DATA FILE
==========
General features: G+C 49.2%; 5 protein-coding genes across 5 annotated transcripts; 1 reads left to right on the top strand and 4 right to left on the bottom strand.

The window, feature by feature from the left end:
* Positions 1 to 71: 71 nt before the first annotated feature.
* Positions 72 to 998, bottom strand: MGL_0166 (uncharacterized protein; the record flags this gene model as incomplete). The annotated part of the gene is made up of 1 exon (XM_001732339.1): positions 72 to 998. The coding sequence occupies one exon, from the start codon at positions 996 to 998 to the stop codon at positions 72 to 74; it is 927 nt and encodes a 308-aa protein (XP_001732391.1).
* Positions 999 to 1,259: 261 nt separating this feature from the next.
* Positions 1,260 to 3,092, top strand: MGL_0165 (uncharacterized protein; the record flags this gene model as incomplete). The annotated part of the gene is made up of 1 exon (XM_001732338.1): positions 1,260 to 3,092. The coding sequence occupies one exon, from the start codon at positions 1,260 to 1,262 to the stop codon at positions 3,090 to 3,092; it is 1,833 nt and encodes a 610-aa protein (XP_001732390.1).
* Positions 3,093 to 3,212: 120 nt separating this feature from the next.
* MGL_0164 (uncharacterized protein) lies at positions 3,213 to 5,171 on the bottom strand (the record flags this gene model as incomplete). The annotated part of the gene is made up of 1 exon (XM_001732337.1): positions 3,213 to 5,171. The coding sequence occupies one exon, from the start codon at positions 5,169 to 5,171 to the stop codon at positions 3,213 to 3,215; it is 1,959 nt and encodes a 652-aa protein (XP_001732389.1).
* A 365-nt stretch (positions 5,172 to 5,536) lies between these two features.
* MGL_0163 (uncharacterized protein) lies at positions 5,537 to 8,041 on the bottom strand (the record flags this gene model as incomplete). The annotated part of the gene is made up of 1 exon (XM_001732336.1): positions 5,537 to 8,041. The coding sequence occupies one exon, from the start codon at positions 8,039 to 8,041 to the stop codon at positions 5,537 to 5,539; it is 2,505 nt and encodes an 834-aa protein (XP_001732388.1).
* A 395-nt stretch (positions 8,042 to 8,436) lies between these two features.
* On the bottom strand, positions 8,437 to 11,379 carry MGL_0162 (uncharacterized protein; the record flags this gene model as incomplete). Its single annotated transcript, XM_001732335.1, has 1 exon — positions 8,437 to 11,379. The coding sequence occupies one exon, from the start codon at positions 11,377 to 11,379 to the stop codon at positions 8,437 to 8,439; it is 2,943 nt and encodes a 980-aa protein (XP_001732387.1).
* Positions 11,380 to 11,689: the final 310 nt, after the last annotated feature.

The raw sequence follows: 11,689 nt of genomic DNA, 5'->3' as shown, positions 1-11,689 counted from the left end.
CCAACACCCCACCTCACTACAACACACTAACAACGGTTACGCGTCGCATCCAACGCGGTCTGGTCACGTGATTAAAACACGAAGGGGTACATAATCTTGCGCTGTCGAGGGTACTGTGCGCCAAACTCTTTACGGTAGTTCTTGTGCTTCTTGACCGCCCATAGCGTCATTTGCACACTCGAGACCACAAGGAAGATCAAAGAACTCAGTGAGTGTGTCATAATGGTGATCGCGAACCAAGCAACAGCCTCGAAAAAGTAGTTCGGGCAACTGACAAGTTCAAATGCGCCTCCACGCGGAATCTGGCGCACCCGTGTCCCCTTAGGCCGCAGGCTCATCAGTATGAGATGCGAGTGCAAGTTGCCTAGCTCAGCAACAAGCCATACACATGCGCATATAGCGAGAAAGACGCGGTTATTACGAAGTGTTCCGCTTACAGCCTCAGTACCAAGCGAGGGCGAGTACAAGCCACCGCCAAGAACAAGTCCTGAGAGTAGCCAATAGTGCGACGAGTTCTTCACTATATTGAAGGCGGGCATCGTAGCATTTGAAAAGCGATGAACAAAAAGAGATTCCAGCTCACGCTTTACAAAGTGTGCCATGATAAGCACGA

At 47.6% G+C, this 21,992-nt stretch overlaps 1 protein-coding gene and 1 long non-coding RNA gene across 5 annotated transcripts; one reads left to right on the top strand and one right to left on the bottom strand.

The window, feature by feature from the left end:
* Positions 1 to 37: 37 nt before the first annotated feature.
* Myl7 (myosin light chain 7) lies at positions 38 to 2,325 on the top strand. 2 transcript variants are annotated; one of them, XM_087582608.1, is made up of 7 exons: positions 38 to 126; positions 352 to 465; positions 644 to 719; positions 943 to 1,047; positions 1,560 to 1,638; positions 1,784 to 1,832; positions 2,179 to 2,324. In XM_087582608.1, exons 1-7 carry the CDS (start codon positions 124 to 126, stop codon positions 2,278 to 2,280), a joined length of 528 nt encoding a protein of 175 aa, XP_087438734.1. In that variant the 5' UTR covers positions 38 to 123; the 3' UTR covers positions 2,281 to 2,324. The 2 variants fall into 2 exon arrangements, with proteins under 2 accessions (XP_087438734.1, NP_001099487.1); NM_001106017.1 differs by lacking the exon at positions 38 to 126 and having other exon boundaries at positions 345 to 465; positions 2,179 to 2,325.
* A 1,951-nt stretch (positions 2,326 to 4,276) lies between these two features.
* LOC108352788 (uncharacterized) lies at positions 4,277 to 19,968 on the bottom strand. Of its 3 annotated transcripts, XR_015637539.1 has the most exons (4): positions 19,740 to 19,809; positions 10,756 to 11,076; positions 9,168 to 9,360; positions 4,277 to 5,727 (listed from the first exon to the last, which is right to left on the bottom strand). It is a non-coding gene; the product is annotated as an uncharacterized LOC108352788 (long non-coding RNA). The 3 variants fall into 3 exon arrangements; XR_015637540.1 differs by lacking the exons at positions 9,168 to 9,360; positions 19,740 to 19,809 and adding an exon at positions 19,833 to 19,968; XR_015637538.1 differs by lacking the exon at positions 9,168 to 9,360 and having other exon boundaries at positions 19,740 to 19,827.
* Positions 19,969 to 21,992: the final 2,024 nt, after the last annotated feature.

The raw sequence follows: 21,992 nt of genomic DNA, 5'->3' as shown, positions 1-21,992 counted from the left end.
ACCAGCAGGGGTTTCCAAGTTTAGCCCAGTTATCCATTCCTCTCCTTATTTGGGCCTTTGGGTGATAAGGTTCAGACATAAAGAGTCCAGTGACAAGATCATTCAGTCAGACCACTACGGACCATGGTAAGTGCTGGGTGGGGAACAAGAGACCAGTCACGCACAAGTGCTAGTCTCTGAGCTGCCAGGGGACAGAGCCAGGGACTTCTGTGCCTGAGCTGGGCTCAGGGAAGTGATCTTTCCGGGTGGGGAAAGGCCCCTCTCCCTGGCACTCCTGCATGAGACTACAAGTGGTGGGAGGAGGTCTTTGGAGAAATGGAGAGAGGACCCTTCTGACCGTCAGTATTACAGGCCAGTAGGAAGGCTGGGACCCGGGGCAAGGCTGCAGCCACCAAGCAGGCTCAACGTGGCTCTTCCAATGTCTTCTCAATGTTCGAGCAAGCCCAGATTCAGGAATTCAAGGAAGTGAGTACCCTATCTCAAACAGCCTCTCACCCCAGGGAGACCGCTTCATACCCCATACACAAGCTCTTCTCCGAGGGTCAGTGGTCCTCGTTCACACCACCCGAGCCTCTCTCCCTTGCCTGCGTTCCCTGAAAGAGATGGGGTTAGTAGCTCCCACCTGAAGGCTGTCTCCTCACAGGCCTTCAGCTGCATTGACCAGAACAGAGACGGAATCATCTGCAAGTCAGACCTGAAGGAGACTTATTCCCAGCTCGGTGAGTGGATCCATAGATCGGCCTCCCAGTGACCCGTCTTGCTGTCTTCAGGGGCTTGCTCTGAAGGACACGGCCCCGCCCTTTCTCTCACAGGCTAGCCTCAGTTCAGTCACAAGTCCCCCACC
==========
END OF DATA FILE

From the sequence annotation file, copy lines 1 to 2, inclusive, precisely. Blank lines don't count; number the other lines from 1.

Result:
General features: G+C 49.2%; 5 protein-coding genes across 5 annotated transcripts; 1 reads left to right on the top strand and 4 right to left on the bottom strand.

The window, feature by feature from the left end: